“L’Oréal’s sustainable revolution is entering a new era. The challenges the planet is facing are unprecedented, and it is essential to accelerate our efforts to preserve a safe operating space for humanity. We do so in our own business operations and in our contribution to the society at large. We know that the biggest challenges remain to come and L’Oréal will stay faithful to its ambition: operate within the limits of the planet”, said Jean-Paul Agon, Chairman and CEO of L’Oréal.
Transforming L’Oréal’s business to respect “planetary boundaries”
“Planetary boundaries” are limits, which, if crossed, will compromise the Earth’s capacity as a habitat for human development. Respecting a safe operating space for humanity must be a priority in the decades to come, as scientists unanimously agree, which is why L’Oréal aims to transition to a way of operating its entire business within the limits of the planet.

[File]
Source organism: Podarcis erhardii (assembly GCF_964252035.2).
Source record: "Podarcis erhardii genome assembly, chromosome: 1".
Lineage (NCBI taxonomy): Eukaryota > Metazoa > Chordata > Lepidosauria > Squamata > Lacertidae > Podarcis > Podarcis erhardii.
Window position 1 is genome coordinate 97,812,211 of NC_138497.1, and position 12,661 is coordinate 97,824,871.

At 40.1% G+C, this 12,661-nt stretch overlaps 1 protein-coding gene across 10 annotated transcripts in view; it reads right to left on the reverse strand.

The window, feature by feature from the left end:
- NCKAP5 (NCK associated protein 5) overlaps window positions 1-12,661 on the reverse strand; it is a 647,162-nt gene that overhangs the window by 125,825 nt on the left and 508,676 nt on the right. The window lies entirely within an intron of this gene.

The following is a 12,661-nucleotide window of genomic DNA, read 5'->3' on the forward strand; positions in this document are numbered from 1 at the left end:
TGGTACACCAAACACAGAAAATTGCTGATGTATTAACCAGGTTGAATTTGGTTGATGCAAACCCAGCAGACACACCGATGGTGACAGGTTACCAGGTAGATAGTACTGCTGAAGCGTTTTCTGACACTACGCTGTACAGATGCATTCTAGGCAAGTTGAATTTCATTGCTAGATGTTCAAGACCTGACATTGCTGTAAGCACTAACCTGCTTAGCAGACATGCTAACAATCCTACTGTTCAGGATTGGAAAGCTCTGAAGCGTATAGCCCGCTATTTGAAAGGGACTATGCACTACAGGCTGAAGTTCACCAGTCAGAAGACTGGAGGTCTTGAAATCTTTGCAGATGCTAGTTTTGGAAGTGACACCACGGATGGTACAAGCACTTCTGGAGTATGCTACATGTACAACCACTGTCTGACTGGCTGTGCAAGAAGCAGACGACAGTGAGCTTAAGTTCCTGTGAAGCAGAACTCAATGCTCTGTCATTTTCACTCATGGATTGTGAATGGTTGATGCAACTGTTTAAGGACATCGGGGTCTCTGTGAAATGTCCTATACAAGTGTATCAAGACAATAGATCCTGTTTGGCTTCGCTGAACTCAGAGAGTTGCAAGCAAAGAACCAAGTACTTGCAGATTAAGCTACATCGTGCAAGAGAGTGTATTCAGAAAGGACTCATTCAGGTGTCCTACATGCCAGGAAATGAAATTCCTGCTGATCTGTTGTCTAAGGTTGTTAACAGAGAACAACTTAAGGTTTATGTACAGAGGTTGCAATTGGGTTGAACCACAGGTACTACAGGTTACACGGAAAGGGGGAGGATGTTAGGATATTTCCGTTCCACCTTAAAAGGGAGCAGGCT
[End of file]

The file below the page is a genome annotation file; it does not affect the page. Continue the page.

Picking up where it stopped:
Therefore, the Group has defined new quantifiable targets for 2030 to fight climate change as supported by the “Science Based Targets” initiative, but is also going one step further by addressing three other major environmental issues: preservation of biodiversity, sustainable water management, and circular use of resources. To ensure its business is respectful of a resource-limited planet, and fair for the communities it works with, L’Oréal will not only continue to reduce its direct environmental impacts, but will also reduce the impacts of its entire activity, including those of its suppliers and consumers.